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The development of WHO's DOTS strategy for the control of tuberculosis (TB) in 1995 led to the expansion, adaptation and improvement of operational research in this area. From being a patchwork of small-scale studies concerned with aspects of service delivery, TB operational research shifted to larger-scale, often multicountry projects that were also concerned with health policy and the needs of health systems. The results are now being put into practice by national TB control programmes. In 1998 an ad hoc committee identified the chief factors inhibiting the expansion of DOTS: lack of political will and commitment, poor financial support for TB control, poor organization and management of health services, inadequate human resources, irregular drug supplies, the HIV epidemic, and the rise of multidrug resistance. An analysis of current operational research on TB is presented on the basis of these constraints, and examples of successful projects are outlined in the article. We discuss the prerequisites for success, the shortcomings of this WHO- supported programme, and future challenges and needs.

‣ Quality of abstracts of original research articles in CMAJ in 1989.

Narine, L; Yee, D S; Einarson, T R; Ilersich, A L
Fonte: PubMed Publicador: PubMed
Tipo: Artigo de Revista Científica
Publicado em 15/02/1991 Português
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PURPOSE: To evaluate the quality of abstracts of original research articles. DESIGN: Blind, criterion-based survey. SAMPLE: Systematic sample of 33 abstracts of original research articles published in CMAJ in 1989. MEASUREMENT: The quality of abstracts was measured against a checklist of evaluation criteria, which were divided into eight categories. A score for each abstract was obtained by dividing the number of criteria present by the number applicable. The overall mean score was also determined. RESULTS: The overall mean score of abstract quality was 0.63 (standard deviation 0.13) out of 1. Of the abstracts reporting study design 56% did not include specific technical descriptors. About 52% did not explicitly describe the study variables. In describing subject selection 79% failed to use specific technical terms. Of the abstracts reporting results 66% did not provide appropriate supporting data. Of those that gave conclusions 86% did not address study limitations and 93% made no recommendations for future study. CONCLUSION: Most of the abstracts provided some information pertaining to each evaluation criterion but did not provide detail sufficient to enhance the reader's understanding of the article. On the basis of the study sample the abstracts need improvement in description of research design...

‣ The Association between Four Citation Metrics and Peer Rankings of Research Influence of Australian Researchers in Six Fields of Public Health

Derrick, Gemma Elizabeth; Haynes, Abby; Chapman, Simon; Hall, Wayne D.
Fonte: Public Library of Science Publicador: Public Library of Science
Tipo: Artigo de Revista Científica
Publicado em 06/04/2011 Português
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Doubt about the relevance, appropriateness and transparency of peer review has promoted the use of citation metrics as a viable adjunct or alternative in the assessment of research impact. It is also commonly acknowledged that research metrics will not replace peer review unless they are shown to correspond with the assessment of peers. This paper evaluates the relationship between researchers' influence as evaluated by their peers and various citation metrics representing different aspects of research output in 6 fields of public health in Australia. For four fields, the results showed a modest positive correlation between different research metrics and peer assessments of research influence. However, for two fields, tobacco and injury, negative or no correlations were found. This suggests a peer understanding of research influence within these fields differed from visibility in the mainstream, peer-reviewed scientific literature. This research therefore recommends the use of both peer review and metrics in a combined approach in assessing research influence. Future research evaluation frameworks intent on incorporating metrics should first analyse each field closely to determine what measures of research influence are valued highly by members of that research community. This will aid the development of comprehensive and relevant frameworks with which to fairly and transparently distribute research funds or approve promotion applications.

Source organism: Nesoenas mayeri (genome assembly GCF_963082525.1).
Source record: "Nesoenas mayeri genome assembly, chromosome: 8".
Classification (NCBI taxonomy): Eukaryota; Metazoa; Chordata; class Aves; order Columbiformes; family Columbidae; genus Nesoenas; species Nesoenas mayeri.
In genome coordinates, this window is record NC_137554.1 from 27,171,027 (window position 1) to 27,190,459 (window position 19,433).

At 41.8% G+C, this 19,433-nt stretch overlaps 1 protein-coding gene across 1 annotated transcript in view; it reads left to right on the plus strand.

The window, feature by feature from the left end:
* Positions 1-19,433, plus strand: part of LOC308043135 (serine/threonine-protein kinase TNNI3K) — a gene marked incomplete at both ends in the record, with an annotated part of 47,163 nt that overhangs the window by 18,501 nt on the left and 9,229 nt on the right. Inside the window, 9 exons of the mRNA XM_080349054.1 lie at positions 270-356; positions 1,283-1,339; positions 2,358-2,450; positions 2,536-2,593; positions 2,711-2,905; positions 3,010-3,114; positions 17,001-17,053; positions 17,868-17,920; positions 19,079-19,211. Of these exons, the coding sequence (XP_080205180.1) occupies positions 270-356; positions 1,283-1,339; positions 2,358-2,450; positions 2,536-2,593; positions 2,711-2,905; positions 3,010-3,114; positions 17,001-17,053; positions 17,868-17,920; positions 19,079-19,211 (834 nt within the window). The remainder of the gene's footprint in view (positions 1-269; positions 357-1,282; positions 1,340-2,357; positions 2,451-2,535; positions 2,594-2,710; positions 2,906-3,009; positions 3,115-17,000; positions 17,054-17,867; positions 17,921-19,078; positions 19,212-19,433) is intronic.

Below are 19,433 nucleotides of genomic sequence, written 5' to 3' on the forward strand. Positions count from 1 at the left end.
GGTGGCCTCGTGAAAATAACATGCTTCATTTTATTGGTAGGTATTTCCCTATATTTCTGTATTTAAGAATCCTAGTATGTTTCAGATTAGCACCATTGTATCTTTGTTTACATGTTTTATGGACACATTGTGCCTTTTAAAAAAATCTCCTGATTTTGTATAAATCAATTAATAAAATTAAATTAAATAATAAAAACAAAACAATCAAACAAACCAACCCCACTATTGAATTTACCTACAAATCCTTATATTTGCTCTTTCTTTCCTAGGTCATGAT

‣ AIDS-related behavioral research and nursing.

Skinner, A.; Walls, L.; Brown, L. S.
Fonte: National Medical Association Publicador: National Medical Association
Tipo: Artigo de Revista Científica
Publicado em /07/1991 Português
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As efforts targeted at producing an effective vaccine or a definitive cure are still in early stages of development, health education and prevention continue to be this country's major line of defense against acquired immunodeficiency syndrome (AIDS). This defense is dependent on knowledge of behaviors that place individuals at risk of human immunodeficiency virus (HIV) exposure and disease progression. This article reviews the critical points in our state of knowledge and offers additional areas of need. Research is needed to determine a database of persons who use psychoactive substances and to understand the HIV-associated behaviors linked to drug use. Epidemiologic studies are necessary to appreciate the sexual, contraceptive, and childbearing practices of users of any psychoactive substance. Greater emphasis also is needed to investigate the inherent effects of various psychoactive substances on the immune, neurologic, and endocrine systems. While biomedical research continues, it is apparent that research from behavioral studies are crucial to education and prevention efforts. Nurse investigators are well-positioned to play an important role in accumulating this information. Given the critical role of drug abuse in the HIV epidemic...